Vauxhall Gardens

Choose one of the following topics as a prompt when constructing your thesis. It is important for your essay to have both a thesis and specific evidence from the literature to support that thesis. Remember: saying that there are “similarities and differences” does not a thesis make. When comparing two or more things we can always find shared elements as well as disparate elements. In your thesis you need to specifically identify the grounds of your argument. Think of a thesis as the first step in proving your particular reading of a piece of literature.

The topics below are just that: topics. You will find an array of suggestions rather than prescribed questions. Furthermore, I have specified no texts. You will eventually “customize” the topic as you form your thesis. You need not feel compelled to answer all of these questions in your essay, and you should certainly also engage with questions of your own.

Guidelines: In responding to these prompts, you may choose to focus on one text but no more than two in detail. When appropriate, however, you may support your argument by drawing briefly on other texts. Indeed, this is a way to enrich and strengthen your argument.

  • Many of the works that we have read this semester either explicitly or implicitly represent an “ideal” eighteenth-century woman. Quite often that ideal’s virtues and failings are revealed through implicit and explicit comparison with other female characters and types, through both foils (female characters distinctly different from the ideal) and doubles (characters eerily both like and unlike the ideal). In your essay, construct an argument around the function of foils and/or doubles in texts intent upon representing the “ideal” eighteenth-century woman. In responding to this prompt, you’ll also want to consider the ways in which this ideal corresponds, contradicts, or complicates mainstream cultural norm.
  • This prompt is the gendered double of the one above: the texts that we’ve read this semester have tended to focus upon the representation of feminine identity and subjectivity but they have also addressed questions of masculinity, male power, and the “education” of male figures. Based upon the texts that we’ve read this semester, who is the ideal “eighteenth-century man” and what are his attributes? Again, you’ll want to explore the ways in which this ideal corresponds, contradicts, or complicates mainstream cultural norms.
  • All of the texts that we’ve read this semester are carefully crafted literary constructions. This prompt asks you to focus on the significance of rhetorical and literary techniques when crafting your thesis about the text. For example, you might consider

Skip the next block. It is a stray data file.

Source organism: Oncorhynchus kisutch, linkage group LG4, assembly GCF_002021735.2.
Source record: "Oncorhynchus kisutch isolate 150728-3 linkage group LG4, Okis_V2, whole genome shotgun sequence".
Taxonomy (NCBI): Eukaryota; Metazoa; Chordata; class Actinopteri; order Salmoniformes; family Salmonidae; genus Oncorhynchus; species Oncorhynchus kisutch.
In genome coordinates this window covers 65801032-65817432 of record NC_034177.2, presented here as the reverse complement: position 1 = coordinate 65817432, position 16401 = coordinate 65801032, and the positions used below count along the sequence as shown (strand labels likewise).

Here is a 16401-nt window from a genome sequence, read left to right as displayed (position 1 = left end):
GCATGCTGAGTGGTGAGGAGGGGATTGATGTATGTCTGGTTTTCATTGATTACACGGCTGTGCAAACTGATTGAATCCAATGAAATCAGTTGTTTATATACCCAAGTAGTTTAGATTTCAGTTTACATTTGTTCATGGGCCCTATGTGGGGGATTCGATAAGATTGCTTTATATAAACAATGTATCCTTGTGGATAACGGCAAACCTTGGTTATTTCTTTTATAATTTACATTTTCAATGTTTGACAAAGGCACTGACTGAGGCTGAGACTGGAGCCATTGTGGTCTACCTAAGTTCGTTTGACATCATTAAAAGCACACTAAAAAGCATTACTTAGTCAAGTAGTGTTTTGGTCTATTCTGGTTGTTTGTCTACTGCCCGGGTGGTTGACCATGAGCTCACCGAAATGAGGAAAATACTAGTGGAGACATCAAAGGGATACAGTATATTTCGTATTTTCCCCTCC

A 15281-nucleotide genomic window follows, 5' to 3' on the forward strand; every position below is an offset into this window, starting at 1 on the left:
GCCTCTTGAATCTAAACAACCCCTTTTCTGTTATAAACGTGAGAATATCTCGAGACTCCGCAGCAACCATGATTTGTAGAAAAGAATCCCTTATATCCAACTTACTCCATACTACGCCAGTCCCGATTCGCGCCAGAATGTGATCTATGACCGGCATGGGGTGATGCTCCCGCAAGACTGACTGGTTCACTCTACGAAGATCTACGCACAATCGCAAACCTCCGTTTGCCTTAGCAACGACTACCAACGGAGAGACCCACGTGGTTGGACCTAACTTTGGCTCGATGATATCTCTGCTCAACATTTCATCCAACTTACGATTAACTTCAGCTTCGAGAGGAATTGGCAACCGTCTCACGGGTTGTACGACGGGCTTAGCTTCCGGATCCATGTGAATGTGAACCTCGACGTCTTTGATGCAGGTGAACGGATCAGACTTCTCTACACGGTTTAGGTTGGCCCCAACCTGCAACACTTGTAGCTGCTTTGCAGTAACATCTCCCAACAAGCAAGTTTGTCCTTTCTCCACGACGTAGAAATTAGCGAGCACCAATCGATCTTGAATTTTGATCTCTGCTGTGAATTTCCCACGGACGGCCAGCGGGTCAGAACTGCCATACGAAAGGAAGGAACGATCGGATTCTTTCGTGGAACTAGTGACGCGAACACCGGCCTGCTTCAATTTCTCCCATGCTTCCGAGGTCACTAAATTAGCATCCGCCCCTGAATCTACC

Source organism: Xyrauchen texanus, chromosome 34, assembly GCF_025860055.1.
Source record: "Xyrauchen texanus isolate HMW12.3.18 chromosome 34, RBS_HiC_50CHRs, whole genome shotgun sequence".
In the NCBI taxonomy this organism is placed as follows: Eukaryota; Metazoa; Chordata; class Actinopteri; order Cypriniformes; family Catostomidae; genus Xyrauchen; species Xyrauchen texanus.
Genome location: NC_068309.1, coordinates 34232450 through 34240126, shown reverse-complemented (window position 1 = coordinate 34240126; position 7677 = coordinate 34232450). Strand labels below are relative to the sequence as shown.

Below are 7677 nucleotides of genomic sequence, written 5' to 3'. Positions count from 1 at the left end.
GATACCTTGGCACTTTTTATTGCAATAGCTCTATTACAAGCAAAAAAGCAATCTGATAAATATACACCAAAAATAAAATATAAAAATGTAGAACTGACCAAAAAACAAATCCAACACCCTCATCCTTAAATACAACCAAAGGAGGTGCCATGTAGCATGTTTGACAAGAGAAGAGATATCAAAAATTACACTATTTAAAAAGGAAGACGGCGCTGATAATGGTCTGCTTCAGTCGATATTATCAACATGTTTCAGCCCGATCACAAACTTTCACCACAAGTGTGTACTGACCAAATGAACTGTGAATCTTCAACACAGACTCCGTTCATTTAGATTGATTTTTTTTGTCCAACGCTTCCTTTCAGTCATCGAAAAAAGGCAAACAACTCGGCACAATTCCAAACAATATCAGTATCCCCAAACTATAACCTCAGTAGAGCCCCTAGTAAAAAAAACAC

• the ways in which the “letter” functions in Montagu’s The Turkish Embassy Letters or Burney’s Evelina
    • the use of neoclassical literary conventions in the poetry of Phillis Wheatley
    • the use of satire by Jane Collier
    • the cultivation of a distinction between author and speaking subject (or narrator) of a text
  • Many of the texts that we’ve read this semester argue that education is the most crucial aspect of a young woman’s successful “entrance into the world.” However, there is not necessarily agreement about what constitutes the “best” education and its successful conclusion. This writing prompt asks you to consider the import of different educational models in the period and explore some of its complex debates, so it will require you to write on two different texts. You may structure this as you want but here are some things to consider:
    • the value of retirement and sheltering protection over entering the world as an independent — although possibly unprotected — agent
    • “veiling” (both literally and metaphorically) versus explicit revelations of the self, which can be related to displaying versus hiding knowledge, feeling, and/or desire the significance of form to representations of education
    • what difference is made when a call for educational reform appears explicitly in a non-fiction essay or poem versus implicitly in a novel or poem?
  • Consider the ways in which the cultural institutions of eighteenth-century culture in regards to law, sexuality, race, and class can complicate even the most progressive vision of improved conditions for women in the eighteenth century. There are many different ways to approach this question. For example, you might consider the ways in which Lady Mary Wortley Montagu’s class-based biases inflect her critique of British culture OR you might consider the ways in Phillis Wheatley employs her personal experience as an enslaved person in a poetry that carefully critiques political and religious hypocrisy OR the way in which Evelina both critiques and yet conforms to eighteenth-century marriage conventions, particularly in regards to economics, sexual reputation, and female agency.
  • You may draw upon your in-class presentation to craft an essay that considers the subject of that presentation in relation to one of the works read this semester. Since this is a critical interpretive essay, biographical detail should be avoided. In other words, you need to focus on the significance of your figure’s presence in culture, be it her literary or cultural contribution, and consider that significance in relation to one of the assigned texts.

Paper Length: 5-7 pages

Please follow MLA guidelines from the MLA Handbook. If you don’t have an MLA Handbook, you should probably purchase one. The Purdue Owl website has been updated, however, and may be sufficient.

Refer to Writing Presentation 2019 for guidelines and expectations

Please turn all essays in electronically (google doc link or .doc to

I will be happy to read thesis statements/paragraphs if you submit them to me by Monday, October 14th.

Essay due by Friday, October 25th at 9:00pm